students will be penalized one-half letter grade. Students who miss four classes on a two-day schedule
will fail the course.

* There is no differentiation between “excused” or “unexcused” absences: An absence is an absence.

Class Policy Regarding Late Assignments and Missed Exams:
Late assignments are not accepted. Email submissions are not accepted. Hard copies – stapled and
organized – are the only acceptable submissions, regardless of finicky printers and low ink cartridges.

* Exceptions to the rules regarding Attendance and Assignments/Exams may be made for students with
extenuating circumstances. I define extenuating as “emergency” or, in other words, concerning death,
major illness, surgery that cannot be rescheduled, and the like – not court dates, dental appointments,
advising sessions, etc.

Email Response Policy:
Unless you receive an away message, know that I will typically respond to your email within 48 hours. If I
have not replied to your message after 48 hours, please re-send the message.

Electronic Equipment Policy:
Cell phones should be on silent – not vibrate, but silent – and put away during class. Cell phones should
not be used in any capacity during the class. This even applies to using cell phones to note time. Trust
me; I will let you know when our class time is at an end.

Laptops: Only students with a special need (for purposes of note-taking or other classroom activities)
may use laptops in class. Students with such a need should make specific arrangements with the
instructor. No student may use a laptop in class without a prior arrangement with the instructor.

* Take these policies seriously. Violations of the Electronic Equipment Policy are recorded. The first
violation will result in no credit for the day’s work – regardless of what that particular day’s “work”
entailed (quiz, groupwork, etc.). Each additional violation (one per class) will result in an absence, and
the departmental absence policy will apply. Students will be notified of recorded violations via email.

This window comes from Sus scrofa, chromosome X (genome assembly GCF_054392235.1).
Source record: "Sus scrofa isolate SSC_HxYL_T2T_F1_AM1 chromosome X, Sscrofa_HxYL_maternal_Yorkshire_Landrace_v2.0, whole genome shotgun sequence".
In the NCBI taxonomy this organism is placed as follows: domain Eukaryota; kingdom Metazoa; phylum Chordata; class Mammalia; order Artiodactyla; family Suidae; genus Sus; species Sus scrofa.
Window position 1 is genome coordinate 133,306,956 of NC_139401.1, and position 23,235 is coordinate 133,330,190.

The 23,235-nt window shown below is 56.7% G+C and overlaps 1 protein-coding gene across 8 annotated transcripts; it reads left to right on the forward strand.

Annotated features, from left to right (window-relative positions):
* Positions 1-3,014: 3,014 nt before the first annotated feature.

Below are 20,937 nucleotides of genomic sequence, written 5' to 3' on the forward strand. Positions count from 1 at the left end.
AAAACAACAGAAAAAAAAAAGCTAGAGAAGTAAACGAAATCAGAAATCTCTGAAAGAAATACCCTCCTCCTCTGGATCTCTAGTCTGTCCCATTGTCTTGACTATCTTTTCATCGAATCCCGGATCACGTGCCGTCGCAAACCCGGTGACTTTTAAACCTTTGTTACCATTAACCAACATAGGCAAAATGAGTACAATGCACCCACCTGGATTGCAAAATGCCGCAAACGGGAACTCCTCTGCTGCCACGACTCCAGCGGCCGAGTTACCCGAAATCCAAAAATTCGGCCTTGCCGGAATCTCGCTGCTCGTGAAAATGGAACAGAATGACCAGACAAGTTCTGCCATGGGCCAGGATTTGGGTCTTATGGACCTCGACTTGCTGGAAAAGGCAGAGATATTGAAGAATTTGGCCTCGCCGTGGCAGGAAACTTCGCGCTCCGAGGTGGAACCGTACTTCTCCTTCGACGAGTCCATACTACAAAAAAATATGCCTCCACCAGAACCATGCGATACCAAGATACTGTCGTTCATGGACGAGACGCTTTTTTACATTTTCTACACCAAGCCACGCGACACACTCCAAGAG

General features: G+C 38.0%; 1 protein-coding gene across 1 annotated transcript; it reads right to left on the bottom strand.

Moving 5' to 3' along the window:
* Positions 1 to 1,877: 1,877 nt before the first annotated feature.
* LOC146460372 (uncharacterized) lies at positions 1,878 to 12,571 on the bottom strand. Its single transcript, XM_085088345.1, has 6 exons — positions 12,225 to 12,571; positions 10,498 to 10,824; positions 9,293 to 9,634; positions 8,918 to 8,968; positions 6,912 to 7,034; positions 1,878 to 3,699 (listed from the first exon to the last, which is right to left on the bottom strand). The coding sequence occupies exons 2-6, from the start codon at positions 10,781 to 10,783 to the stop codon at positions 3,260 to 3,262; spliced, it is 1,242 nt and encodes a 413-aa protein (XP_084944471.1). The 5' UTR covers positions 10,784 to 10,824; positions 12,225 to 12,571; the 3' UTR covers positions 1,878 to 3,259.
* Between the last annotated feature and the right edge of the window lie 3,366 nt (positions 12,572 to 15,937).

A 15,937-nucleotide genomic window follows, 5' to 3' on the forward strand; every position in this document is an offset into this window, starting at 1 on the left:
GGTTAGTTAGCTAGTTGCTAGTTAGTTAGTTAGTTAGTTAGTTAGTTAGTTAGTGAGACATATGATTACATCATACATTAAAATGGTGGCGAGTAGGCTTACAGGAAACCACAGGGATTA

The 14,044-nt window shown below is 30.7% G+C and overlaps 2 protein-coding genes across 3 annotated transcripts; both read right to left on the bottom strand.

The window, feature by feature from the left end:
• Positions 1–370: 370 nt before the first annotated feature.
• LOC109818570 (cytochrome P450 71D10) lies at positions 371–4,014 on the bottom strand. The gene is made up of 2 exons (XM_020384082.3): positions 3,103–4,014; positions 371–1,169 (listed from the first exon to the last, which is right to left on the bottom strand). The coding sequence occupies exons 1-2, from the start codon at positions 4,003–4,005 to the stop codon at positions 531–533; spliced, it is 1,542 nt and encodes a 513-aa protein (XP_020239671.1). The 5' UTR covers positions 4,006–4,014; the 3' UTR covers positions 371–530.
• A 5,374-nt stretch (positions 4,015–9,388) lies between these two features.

English 101-47 Course Syllabus                                                                   Fall 2009


Class Community:
In a composition course, as in all areas of life, following simple rules of conduct and decorum assist in
building community and facilitating fruitful work. Therefore, I expect that students will avoid rudeness;
methods by which this may be accomplished include not talking when others are talking, not sleeping
and/or snoring in class, and not making excessive and unnecessary noises.

Students should be on time, and they should not pack up until class is finished; they also should not
leave until class is dismissed. If students need to enter or exit the classroom while class is in session,
they should do so quietly and respectfully.

When dialoguing, either in small groups or as a class, students will employ courtesy – the Golden Rule
always applies!

Academic Integrity:
“Academic integrity is founded upon and encompasses the following five values: honesty, trust, fairness,
respect, and responsibility. Violations include, for example, cheating, plagiarism, misuse of academic
resources, falsification, and facilitating academic dishonesty. If knowledge is to be gained and properly
evaluated, it must be pursued under conditions free from dishonesty. Deceit and misrepresentations are
incompatible with the fundamental activity of this academic institution and shall not be tolerated” (from
UNCG’s Academic Integrity Policy). To ensure that you understand the university’s policy on academic
integrity, review the guidelines and list of violations at academicintegrity.uncg.edu. I expect you to
abide by the Academic Integrity Policy. Depending upon the severity and the affected assignment,
violations of academic integrity may result in an automatic F for the course.

Office of Disability Services:
Students with documentation of special needs should arrange to see me about accommodations as soon
as possible. If you believe you could benefit from such accommodations, you must first register with the
Office of Disability Services on campus before such accommodations can be made. The office is located
on the second floor of the Elliott University Center (EUC) in Suite 215, and the office is open 8 am to 5
pm, Monday - Friday. Telephone: 334-5440; e-mail: ods@uncg.edu.

Student Services:
The purpose of the University Writing Center is to enhance the confidence and competence of student
writers by providing free, individual assistance at any stage of any writing process. Staff consultants are